Let me be clear here. There are a number of things you can only create post-production.
For example, recently a client requested an interview be shot in front of a video screen in their lobby that proudly exhibited important statistics about their platform, some of which they did not want to share with competitors.
The solution? We created a mask and a new layer post-production, and placed it over the troublesome information. Simple? Yes. Effective? Yes. Could this have been done during the shoot? Not if we wanted that shot.
For the love of all things, please don’t do the following
Please never review footage on set and comment on the shakiness, the terrible framing, the coloring, lighting, unfortunate or unattractive background props in the shot, and then utter the phrase, “we will fix it in post.”
Your end product is as only as good as the ingredients you start with. And while you could end up with a decent cake if you add a ton of sugar to cover the rest of the junk you’re using, wouldn’t just be better to use all quality ingredients to start with?
It seems obvious, but if you’re reviewing footage on set and it’s bad, change what is not working and reshoot.
Pre-production due diligence is key
I generally enjoy things about improv. For example, I enjoy how improv belongs in theatre. And well…that’s pretty much all I like about it.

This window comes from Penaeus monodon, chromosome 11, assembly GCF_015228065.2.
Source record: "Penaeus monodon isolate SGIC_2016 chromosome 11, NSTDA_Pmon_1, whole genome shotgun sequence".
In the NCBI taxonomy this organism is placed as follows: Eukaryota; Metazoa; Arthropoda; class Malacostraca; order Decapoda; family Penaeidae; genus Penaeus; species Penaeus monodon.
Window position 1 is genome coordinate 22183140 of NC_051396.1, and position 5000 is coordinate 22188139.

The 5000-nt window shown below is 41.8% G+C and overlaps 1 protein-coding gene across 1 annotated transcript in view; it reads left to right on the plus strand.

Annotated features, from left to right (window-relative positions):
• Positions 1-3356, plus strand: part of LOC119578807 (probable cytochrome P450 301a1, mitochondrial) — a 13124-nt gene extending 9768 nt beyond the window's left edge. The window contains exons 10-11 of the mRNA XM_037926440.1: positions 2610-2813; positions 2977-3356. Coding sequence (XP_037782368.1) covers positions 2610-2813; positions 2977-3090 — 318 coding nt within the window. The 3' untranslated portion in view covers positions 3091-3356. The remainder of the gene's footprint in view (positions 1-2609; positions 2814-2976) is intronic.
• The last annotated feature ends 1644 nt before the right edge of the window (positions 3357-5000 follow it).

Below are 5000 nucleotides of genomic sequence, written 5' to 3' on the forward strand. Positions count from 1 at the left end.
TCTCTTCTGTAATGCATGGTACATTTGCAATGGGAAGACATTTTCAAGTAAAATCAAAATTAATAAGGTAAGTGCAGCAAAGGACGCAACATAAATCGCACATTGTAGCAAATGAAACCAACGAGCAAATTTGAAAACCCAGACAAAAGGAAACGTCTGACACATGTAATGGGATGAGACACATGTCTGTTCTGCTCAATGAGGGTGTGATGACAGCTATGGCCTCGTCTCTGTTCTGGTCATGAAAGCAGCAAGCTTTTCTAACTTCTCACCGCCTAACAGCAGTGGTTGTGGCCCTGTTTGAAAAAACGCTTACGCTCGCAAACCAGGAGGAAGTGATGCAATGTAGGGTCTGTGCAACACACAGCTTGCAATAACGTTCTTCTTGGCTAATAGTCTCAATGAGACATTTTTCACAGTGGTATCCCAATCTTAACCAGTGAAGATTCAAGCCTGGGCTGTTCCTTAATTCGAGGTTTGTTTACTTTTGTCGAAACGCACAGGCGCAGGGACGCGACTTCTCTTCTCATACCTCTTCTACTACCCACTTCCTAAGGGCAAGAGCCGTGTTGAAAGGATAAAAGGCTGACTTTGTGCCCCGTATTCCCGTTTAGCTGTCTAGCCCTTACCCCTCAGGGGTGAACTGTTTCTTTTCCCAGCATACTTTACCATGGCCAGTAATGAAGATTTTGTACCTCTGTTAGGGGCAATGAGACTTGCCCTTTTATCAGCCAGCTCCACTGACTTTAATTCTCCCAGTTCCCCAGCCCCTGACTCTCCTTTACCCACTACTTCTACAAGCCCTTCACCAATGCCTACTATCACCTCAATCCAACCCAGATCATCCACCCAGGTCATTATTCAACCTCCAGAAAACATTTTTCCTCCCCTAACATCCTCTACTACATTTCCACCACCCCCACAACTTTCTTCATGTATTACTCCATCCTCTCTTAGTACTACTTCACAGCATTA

Video production doesn’t start the day the camera is set up. It is essential that time is devoted to scripting, creating a shot list, conducting an area walk-through, and brainstorming ideas for b-roll. I’ve even made rough rough cuts with just stock video to help map out shots and footage needed before the shoot.
Generally, clients are working with both time and budget constraints. Even without those limitations, no one wants to be in a 10-hour shoot where every shot needs to be discussed, reviewed, and reshot. This is where thorough pre-production efforts save time, money, and lead to the best possible product for your client and client’s brand.
Editing is one-third of the triangle
All three phases of production are important, and editing is not the magical fix-it tool in the end.
It boils down to this: the only time you want to think about cover-up on a shoot is when the commercial is advertising make-up. Any other time, work to get it right in the first place.